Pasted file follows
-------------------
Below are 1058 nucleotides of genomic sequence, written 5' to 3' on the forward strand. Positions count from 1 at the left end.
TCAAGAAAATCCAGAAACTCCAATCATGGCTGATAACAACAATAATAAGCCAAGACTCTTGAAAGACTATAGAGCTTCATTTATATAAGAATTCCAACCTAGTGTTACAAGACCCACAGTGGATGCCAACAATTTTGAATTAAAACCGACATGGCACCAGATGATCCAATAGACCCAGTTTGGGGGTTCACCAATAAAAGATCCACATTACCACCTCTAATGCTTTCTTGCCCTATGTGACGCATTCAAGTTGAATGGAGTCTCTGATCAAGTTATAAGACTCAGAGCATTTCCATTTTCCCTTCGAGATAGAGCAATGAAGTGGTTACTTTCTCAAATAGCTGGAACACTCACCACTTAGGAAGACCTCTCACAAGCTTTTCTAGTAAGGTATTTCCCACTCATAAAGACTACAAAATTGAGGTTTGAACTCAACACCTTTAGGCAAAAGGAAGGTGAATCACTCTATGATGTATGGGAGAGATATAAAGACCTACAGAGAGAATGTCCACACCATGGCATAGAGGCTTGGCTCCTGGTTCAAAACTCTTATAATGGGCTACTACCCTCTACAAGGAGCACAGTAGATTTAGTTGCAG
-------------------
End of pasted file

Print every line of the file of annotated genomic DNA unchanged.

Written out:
Below are 1058 nucleotides of genomic sequence, written 5' to 3' on the forward strand. Positions count from 1 at the left end.
TCAAGAAAATCCAGAAACTCCAATCATGGCTGATAACAACAATAATAAGCCAAGACTCTTGAAAGACTATAGAGCTTCATTTATATAAGAATTCCAACCTAGTGTTACAAGACCCACAGTGGATGCCAACAATTTTGAATTAAAACCGACATGGCACCAGATGATCCAATAGACCCAGTTTGGGGGTTCACCAATAAAAGATCCACATTACCACCTCTAATGCTTTCTTGCCCTATGTGACGCATTCAAGTTGAATGGAGTCTCTGATCAAGTTATAAGACTCAGAGCATTTCCATTTTCCCTTCGAGATAGAGCAATGAAGTGGTTACTTTCTCAAATAGCTGGAACACTCACCACTTAGGAAGACCTCTCACAAGCTTTTCTAGTAAGGTATTTCCCACTCATAAAGACTACAAAATTGAGGTTTGAACTCAACACCTTTAGGCAAAAGGAAGGTGAATCACTCTATGATGTATGGGAGAGATATAAAGACCTACAGAGAGAATGTCCACACCATGGCATAGAGGCTTGGCTCCTGGTTCAAAACTCTTATAATGGGCTACTACCCTCTACAAGGAGCACAGTAGATTTAGTTGCAG